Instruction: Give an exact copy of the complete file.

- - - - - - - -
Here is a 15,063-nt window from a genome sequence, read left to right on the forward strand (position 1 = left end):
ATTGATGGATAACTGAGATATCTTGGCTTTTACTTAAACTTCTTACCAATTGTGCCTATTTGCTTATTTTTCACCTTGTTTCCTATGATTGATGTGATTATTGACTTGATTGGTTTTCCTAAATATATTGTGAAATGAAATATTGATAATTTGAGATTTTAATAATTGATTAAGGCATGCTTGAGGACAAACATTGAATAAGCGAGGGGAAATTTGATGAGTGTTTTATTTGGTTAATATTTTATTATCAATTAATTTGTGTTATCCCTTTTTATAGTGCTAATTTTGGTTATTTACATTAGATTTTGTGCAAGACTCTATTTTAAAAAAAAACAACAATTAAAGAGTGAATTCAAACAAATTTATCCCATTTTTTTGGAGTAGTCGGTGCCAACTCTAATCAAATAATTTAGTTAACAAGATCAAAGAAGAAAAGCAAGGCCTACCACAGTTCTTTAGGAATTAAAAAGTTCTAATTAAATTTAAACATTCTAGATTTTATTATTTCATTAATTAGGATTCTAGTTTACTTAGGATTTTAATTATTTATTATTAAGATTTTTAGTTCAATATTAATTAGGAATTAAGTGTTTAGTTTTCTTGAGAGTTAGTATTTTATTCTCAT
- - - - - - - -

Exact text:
Here is a 15,063-nt window from a genome sequence, read left to right on the forward strand (position 1 = left end):
ATTGATGGATAACTGAGATATCTTGGCTTTTACTTAAACTTCTTACCAATTGTGCCTATTTGCTTATTTTTCACCTTGTTTCCTATGATTGATGTGATTATTGACTTGATTGGTTTTCCTAAATATATTGTGAAATGAAATATTGATAATTTGAGATTTTAATAATTGATTAAGGCATGCTTGAGGACAAACATTGAATAAGCGAGGGGAAATTTGATGAGTGTTTTATTTGGTTAATATTTTATTATCAATTAATTTGTGTTATCCCTTTTTATAGTGCTAATTTTGGTTATTTACATTAGATTTTGTGCAAGACTCTATTTTAAAAAAAAACAACAATTAAAGAGTGAATTCAAACAAATTTATCCCATTTTTTTGGAGTAGTCGGTGCCAACTCTAATCAAATAATTTAGTTAACAAGATCAAAGAAGAAAAGCAAGGCCTACCACAGTTCTTTAGGAATTAAAAAGTTCTAATTAAATTTAAACATTCTAGATTTTATTATTTCATTAATTAGGATTCTAGTTTACTTAGGATTTTAATTATTTATTATTAAGATTTTTAGTTCAATATTAATTAGGAATTAAGTGTTTAGTTTTCTTGAGAGTTAGTATTTTATTCTCAT